Kaji fortress

Fortress of Kaji (Region of Erusheti)

Fortress of Kaji (Georg. ქაჯის ციხე, Tur. Şeytan Kalesi) is located in the historical region of Georgia – Erusheti (Georg. ერუშეთი), on a rocky hill in a remote canyon of the Mtkvari River (Georg. მტკვარი), north of the modern village of Yildirimtepe (Turk. Yıldırımtepe), in the Turkish province Ardahan (Georg. არტაანი). It is possible to access this hill, which breaks off on three sides, only from one side. The castle, towering 1910 meters above sea level, has survived to this day in a very strong condition. Large sections of the wall and the entrance gate are still standing. The dimensions of the Fortress, which has an asymmetrical plan, are 161 × 93 m. Of the existing 3 towers, one survived. Inside the walls, the remains of the reservoir, the chapel and the church of St. Stephen the First Martyr have been preserved.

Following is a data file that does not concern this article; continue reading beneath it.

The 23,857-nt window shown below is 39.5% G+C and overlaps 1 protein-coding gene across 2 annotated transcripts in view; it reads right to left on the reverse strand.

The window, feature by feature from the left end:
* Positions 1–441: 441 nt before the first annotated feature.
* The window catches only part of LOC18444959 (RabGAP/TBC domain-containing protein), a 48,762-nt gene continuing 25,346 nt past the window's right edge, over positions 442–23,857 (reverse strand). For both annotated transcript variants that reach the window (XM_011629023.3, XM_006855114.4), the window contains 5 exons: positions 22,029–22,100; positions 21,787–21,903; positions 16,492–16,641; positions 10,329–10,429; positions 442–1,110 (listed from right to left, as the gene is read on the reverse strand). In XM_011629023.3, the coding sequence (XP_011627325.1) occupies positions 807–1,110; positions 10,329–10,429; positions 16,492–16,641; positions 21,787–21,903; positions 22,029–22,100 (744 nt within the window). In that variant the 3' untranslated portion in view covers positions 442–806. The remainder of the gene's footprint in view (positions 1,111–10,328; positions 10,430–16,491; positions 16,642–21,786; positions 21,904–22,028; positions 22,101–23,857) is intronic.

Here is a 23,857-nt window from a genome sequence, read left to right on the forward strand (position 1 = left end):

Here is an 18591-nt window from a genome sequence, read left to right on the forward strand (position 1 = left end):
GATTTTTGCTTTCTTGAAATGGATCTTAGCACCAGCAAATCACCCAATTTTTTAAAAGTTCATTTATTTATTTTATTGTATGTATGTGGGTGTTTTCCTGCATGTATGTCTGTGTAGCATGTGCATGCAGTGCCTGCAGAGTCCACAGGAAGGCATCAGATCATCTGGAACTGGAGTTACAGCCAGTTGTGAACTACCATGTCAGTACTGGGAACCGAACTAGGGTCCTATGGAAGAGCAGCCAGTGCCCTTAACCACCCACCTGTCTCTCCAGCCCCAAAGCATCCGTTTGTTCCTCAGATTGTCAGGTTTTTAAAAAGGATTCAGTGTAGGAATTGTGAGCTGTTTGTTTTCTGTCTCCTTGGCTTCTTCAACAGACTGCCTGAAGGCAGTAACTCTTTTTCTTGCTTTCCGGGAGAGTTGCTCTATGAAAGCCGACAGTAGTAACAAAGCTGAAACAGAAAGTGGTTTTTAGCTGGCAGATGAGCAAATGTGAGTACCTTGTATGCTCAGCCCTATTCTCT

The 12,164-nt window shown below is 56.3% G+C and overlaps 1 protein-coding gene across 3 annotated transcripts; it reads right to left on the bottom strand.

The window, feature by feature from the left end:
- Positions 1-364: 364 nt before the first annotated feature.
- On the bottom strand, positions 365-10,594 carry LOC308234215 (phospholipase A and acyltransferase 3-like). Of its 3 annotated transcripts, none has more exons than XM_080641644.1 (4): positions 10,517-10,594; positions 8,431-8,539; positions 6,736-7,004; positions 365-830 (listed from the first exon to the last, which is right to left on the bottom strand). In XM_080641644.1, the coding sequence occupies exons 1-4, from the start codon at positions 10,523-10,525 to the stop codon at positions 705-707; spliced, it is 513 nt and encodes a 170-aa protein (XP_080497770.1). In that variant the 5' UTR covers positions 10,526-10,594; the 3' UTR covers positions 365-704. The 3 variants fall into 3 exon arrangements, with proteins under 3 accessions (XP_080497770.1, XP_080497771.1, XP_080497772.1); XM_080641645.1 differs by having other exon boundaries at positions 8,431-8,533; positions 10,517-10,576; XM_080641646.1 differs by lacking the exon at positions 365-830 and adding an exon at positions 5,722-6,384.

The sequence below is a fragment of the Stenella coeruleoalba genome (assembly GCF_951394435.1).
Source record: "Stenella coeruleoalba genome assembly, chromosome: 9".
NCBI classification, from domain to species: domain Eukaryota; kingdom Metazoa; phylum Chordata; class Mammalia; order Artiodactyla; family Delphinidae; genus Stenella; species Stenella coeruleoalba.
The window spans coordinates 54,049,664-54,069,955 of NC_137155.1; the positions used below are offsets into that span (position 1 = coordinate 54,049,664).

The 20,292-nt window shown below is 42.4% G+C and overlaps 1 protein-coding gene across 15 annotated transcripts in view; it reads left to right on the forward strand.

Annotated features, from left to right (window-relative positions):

The current Fortress dates back to the 13th century when Georgian kings ruled the area. It probably served as a border fortress. It is believed that the castle is called the –“Devil’s Castle” due to its complex location and difficulty in capturing. It is assumed that it is the Kaji Fortress that is the prototype of the impregnable fortress – “Kajeti” (Georg. ქაჯეთი), in Shota Rustaveli’s poem – “The Knight in the Panther’s Skin” (Georg. ვეფხისტყაოსანი). Throughout its history, Kaji Fortress has been in the territory ruled by the Persians, Macedonians, Romans, Georgians and Ottomans. All these rulers probably used the castle and adapted it to their wishes. The Fortress suffered from illegal treasure hunting due to the legend that somewhere inside the castle the daughter of a Georgian king was buried along with gold and other treasures.


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